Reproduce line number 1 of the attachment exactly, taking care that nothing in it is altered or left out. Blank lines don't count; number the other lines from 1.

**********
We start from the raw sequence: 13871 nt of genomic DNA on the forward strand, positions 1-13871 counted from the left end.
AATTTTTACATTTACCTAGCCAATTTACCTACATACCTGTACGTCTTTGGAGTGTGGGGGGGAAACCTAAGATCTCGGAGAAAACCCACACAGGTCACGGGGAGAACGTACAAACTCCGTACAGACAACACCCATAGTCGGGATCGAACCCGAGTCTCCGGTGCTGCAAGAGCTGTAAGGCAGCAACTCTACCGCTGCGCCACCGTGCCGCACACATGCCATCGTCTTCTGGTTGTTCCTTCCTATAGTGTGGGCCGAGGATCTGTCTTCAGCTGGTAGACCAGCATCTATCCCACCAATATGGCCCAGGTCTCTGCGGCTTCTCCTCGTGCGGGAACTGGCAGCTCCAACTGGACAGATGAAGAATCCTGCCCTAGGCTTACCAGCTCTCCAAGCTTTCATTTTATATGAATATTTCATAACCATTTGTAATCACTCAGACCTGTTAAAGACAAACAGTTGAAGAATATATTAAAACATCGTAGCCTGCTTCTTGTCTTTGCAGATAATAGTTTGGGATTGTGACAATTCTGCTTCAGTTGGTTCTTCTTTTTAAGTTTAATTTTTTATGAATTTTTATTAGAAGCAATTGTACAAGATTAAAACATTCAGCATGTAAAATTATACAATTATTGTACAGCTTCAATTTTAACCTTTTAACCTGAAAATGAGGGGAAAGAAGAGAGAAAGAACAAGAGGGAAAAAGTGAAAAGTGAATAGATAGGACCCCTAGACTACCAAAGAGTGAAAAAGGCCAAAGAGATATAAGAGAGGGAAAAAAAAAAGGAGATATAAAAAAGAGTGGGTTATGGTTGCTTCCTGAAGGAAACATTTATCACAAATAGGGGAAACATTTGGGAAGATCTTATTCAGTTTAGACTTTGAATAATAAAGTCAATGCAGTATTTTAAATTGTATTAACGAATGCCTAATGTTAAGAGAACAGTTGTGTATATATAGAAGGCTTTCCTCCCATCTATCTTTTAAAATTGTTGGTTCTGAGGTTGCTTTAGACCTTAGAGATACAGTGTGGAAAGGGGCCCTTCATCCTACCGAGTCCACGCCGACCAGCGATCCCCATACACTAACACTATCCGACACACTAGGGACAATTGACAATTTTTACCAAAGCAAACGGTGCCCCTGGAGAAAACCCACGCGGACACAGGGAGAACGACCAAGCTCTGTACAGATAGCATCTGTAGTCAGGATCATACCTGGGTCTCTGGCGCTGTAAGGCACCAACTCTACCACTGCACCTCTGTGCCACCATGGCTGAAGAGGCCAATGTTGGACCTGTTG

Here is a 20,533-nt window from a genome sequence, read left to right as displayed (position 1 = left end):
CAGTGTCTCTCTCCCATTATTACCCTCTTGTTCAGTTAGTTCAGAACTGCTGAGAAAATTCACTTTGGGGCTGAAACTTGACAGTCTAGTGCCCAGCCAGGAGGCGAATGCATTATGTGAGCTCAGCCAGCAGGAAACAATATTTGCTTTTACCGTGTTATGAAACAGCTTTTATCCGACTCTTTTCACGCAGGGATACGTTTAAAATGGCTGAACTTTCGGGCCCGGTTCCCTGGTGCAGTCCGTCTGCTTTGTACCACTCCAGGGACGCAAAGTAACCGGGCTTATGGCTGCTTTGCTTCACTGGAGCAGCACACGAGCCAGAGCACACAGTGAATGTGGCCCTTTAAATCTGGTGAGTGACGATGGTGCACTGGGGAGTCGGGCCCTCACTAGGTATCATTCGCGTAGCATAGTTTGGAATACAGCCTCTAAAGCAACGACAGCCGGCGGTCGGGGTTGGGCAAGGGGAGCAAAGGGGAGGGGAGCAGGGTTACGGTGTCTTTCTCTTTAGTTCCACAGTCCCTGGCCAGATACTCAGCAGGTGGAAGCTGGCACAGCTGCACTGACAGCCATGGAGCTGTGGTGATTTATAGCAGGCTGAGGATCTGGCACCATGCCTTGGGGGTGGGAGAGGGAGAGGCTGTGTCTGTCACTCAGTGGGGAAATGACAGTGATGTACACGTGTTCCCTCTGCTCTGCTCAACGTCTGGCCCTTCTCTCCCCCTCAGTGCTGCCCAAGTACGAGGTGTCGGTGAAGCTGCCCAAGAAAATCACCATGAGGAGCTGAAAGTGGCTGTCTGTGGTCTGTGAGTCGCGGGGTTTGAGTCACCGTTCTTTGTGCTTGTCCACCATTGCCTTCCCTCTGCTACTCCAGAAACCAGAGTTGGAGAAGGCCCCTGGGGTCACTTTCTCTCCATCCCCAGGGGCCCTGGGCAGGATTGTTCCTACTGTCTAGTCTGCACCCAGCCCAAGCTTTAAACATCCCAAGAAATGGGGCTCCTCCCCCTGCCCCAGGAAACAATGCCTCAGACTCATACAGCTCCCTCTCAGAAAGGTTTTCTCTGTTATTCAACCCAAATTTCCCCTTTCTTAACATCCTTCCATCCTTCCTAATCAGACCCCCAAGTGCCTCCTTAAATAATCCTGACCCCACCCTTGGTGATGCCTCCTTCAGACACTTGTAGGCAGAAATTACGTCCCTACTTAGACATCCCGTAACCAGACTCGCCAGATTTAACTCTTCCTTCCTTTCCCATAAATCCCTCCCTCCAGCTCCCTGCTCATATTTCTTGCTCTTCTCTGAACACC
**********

We start from the raw sequence: 13871 nt of genomic DNA on the forward strand, positions 1-13871 counted from the left end.